Last week a bug became such big news that it broke out of the technology press, and into the mainstream media – generating headlines around the globe.
The reason? A bizarre bug had been discovered in the way iPhones and iPads handled Group FaceTime calls meant that someone could potentially listen and even see you *before* you answered an incoming call.
Now you can answer for yourself on FaceTime even if they don’t answer#Apple explain this.. pic.twitter.com/gr8llRKZxJ
— Benji Mobb (@BmManski) January 28, 2019
As news of the flaw spread like wildfire on social media, Apple said it would fix the problem “later in the week” and made a change server-side that temporarily disabled all Group Facetime calls to prevent others from being at risk (much to the irritation of those hoping to prank their friends.)
The bad news for Apple grew as it not only failed to release a patch within its original estimate, but it was also revealed that a 14-year-old boy had separately discovered the problem a couple of weeks earlier, and had received no response when he attempted to report the bug to the tech giant.
Two members of the US Congress wrote to Apple CEO Tim Cook, demanding answers as to why the company had not acted immediately when the vulnerability was discovered, and how it was planning to address any harm caused to consumers.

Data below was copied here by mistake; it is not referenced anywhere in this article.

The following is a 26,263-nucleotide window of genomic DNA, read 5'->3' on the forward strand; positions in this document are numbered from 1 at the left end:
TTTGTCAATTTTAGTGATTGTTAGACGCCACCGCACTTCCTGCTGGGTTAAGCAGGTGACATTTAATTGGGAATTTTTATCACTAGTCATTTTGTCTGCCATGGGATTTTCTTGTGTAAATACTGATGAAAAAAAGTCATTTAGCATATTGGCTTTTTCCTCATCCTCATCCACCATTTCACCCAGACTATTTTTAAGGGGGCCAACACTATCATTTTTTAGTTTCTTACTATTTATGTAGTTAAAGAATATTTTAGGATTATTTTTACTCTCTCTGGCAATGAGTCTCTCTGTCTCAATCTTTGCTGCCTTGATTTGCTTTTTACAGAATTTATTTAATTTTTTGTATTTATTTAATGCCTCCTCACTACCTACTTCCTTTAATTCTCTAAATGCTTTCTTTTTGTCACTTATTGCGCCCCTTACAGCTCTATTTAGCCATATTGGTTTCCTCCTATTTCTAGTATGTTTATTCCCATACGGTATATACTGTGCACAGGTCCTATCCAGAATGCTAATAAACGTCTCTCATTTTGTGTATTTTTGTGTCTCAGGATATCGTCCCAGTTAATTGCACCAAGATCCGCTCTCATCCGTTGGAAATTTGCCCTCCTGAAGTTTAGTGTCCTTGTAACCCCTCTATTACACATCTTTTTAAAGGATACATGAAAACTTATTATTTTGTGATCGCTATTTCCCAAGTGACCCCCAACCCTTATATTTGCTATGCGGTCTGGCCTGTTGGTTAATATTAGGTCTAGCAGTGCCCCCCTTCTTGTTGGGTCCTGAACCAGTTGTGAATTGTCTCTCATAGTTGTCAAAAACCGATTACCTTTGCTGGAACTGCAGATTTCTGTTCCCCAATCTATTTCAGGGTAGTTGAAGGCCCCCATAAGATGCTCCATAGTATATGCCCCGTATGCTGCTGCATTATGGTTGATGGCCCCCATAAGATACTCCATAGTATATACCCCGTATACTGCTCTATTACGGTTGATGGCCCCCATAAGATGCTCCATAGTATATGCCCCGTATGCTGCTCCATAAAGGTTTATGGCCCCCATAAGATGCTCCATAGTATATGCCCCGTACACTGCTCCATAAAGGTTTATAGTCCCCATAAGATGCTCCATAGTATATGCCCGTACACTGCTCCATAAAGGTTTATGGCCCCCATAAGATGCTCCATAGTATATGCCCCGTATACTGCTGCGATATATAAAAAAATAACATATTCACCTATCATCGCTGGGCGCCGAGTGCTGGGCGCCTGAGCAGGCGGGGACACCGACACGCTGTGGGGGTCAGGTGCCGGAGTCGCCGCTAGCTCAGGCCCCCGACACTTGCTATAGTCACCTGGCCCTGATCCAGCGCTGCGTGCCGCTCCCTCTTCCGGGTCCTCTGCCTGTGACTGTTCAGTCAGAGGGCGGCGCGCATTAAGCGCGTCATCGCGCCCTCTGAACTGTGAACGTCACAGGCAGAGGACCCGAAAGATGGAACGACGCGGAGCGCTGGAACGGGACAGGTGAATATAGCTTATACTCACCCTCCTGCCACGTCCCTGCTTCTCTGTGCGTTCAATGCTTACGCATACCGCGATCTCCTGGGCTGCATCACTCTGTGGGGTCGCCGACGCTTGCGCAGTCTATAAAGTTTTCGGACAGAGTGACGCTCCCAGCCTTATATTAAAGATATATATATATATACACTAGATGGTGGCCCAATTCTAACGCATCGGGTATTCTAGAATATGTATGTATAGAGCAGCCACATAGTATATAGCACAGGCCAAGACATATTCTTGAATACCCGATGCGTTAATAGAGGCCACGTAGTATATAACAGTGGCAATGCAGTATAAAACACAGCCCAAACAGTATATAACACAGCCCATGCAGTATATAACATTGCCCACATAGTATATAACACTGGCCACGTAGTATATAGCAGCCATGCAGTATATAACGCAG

House Energy and Commerce Committee Chairman Frank Pallone and Representative Jan Schakowsky claimed that Apple was failing to be transparent about what they described as a “serious issue.”
Meanwhile, New York Governor and Attorney General announced that they would be launching a probe into Apple’s failure to warn consumers.
Personally I do think that Apple dropped the ball somewhat in failing to take the 14-year-old’s bug report seriously when they first received it, but I find it hard to accept that the company didn’t act quickly when it understood the privacy-breaching nature of the problem.
Within hours of videos spreading rapidly on social media, and the first news reports of how to exploit the vulnerability, Apple had shut down all Group FaceTime calls – preventing others from abusing the bug.
And yes, obviously in an ideal world it would have had an iOS patch ready to roll out the next day – but the worst thing in the world would have been for Apple to have been rushed into issuing a fix that didn’t properly remediate the issue or – worse – introduced yet more flaws.
Sometimes it takes a while for code to be properly tested and quality controlled. As there was a no way for anyone to exploit the bug with Group FaceTime disabled it seems reasonable to me that Apple has only now issued an updated to iOS, iOS 12.1.4, which fixes the problem.
The update also fixes a number of other security issues, including two zero-day flaws discovered by researchers working for Google.
For many iPhone and iPad users the update will be automatically installed, but – if you want to make sure that you are protected – follow these instructions:
Click on Settings > General > Software Update, and choose Download and Install
And as for Grant Thompson, the 14-year-old high school student who first discovered the flaw? He appears to have been credited in Apple’s security bulletin about the flaw, just as any other security researcher would be.